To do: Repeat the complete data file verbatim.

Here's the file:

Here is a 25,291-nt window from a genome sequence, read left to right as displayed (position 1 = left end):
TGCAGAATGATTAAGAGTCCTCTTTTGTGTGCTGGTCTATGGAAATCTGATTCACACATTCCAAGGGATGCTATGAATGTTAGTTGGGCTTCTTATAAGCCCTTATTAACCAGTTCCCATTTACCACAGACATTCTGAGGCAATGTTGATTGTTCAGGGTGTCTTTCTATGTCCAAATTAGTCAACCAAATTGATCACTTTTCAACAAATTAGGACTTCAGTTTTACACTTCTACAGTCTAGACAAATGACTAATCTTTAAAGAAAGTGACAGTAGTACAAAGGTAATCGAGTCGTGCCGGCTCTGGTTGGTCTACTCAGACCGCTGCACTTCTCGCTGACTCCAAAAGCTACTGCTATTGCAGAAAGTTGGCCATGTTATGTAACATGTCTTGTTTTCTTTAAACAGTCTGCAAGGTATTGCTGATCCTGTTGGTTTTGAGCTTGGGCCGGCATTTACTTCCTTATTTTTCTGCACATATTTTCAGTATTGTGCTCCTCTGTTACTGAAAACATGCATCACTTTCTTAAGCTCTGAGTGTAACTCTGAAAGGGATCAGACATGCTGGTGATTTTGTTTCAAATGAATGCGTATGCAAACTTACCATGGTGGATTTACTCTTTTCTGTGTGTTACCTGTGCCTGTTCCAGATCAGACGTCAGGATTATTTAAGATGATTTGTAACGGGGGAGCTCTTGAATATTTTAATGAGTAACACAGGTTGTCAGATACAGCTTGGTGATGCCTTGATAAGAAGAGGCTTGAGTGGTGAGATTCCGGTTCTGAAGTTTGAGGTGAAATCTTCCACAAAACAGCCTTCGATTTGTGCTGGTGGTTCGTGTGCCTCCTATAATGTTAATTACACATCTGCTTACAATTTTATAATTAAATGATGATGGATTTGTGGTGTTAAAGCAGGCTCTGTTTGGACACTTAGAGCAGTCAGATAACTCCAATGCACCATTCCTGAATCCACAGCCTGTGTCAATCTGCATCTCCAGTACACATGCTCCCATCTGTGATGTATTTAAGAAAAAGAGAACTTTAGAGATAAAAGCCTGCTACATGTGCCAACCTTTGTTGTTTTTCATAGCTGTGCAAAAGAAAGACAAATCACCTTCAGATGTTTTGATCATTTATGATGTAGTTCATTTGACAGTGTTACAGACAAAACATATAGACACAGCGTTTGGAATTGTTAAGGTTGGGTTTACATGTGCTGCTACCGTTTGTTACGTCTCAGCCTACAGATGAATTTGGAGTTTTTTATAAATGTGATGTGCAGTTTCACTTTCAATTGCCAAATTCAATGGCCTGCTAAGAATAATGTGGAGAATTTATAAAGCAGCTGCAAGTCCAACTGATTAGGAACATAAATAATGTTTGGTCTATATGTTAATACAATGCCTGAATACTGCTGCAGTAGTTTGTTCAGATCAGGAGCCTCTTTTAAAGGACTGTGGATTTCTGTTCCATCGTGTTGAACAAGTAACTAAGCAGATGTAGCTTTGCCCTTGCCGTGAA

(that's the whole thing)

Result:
Here is a 25,291-nt window from a genome sequence, read left to right as displayed (position 1 = left end):
TGCAGAATGATTAAGAGTCCTCTTTTGTGTGCTGGTCTATGGAAATCTGATTCACACATTCCAAGGGATGCTATGAATGTTAGTTGGGCTTCTTATAAGCCCTTATTAACCAGTTCCCATTTACCACAGACATTCTGAGGCAATGTTGATTGTTCAGGGTGTCTTTCTATGTCCAAATTAGTCAACCAAATTGATCACTTTTCAACAAATTAGGACTTCAGTTTTACACTTCTACAGTCTAGACAAATGACTAATCTTTAAAGAAAGTGACAGTAGTACAAAGGTAATCGAGTCGTGCCGGCTCTGGTTGGTCTACTCAGACCGCTGCACTTCTCGCTGACTCCAAAAGCTACTGCTATTGCAGAAAGTTGGCCATGTTATGTAACATGTCTTGTTTTCTTTAAACAGTCTGCAAGGTATTGCTGATCCTGTTGGTTTTGAGCTTGGGCCGGCATTTACTTCCTTATTTTTCTGCACATATTTTCAGTATTGTGCTCCTCTGTTACTGAAAACATGCATCACTTTCTTAAGCTCTGAGTGTAACTCTGAAAGGGATCAGACATGCTGGTGATTTTGTTTCAAATGAATGCGTATGCAAACTTACCATGGTGGATTTACTCTTTTCTGTGTGTTACCTGTGCCTGTTCCAGATCAGACGTCAGGATTATTTAAGATGATTTGTAACGGGGGAGCTCTTGAATATTTTAATGAGTAACACAGGTTGTCAGATACAGCTTGGTGATGCCTTGATAAGAAGAGGCTTGAGTGGTGAGATTCCGGTTCTGAAGTTTGAGGTGAAATCTTCCACAAAACAGCCTTCGATTTGTGCTGGTGGTTCGTGTGCCTCCTATAATGTTAATTACACATCTGCTTACAATTTTATAATTAAATGATGATGGATTTGTGGTGTTAAAGCAGGCTCTGTTTGGACACTTAGAGCAGTCAGATAACTCCAATGCACCATTCCTGAATCCACAGCCTGTGTCAATCTGCATCTCCAGTACACATGCTCCCATCTGTGATGTATTTAAGAAAAAGAGAACTTTAGAGATAAAAGCCTGCTACATGTGCCAACCTTTGTTGTTTTTCATAGCTGTGCAAAAGAAAGACAAATCACCTTCAGATGTTTTGATCATTTATGATGTAGTTCATTTGACAGTGTTACAGACAAAACATATAGACACAGCGTTTGGAATTGTTAAGGTTGGGTTTACATGTGCTGCTACCGTTTGTTACGTCTCAGCCTACAGATGAATTTGGAGTTTTTTATAAATGTGATGTGCAGTTTCACTTTCAATTGCCAAATTCAATGGCCTGCTAAGAATAATGTGGAGAATTTATAAAGCAGCTGCAAGTCCAACTGATTAGGAACATAAATAATGTTTGGTCTATATGTTAATACAATGCCTGAATACTGCTGCAGTAGTTTGTTCAGATCAGGAGCCTCTTTTAAAGGACTGTGGATTTCTGTTCCATCGTGTTGAACAAGTAACTAAGCAGATGTAGCTTTGCCCTTGCCGTGAA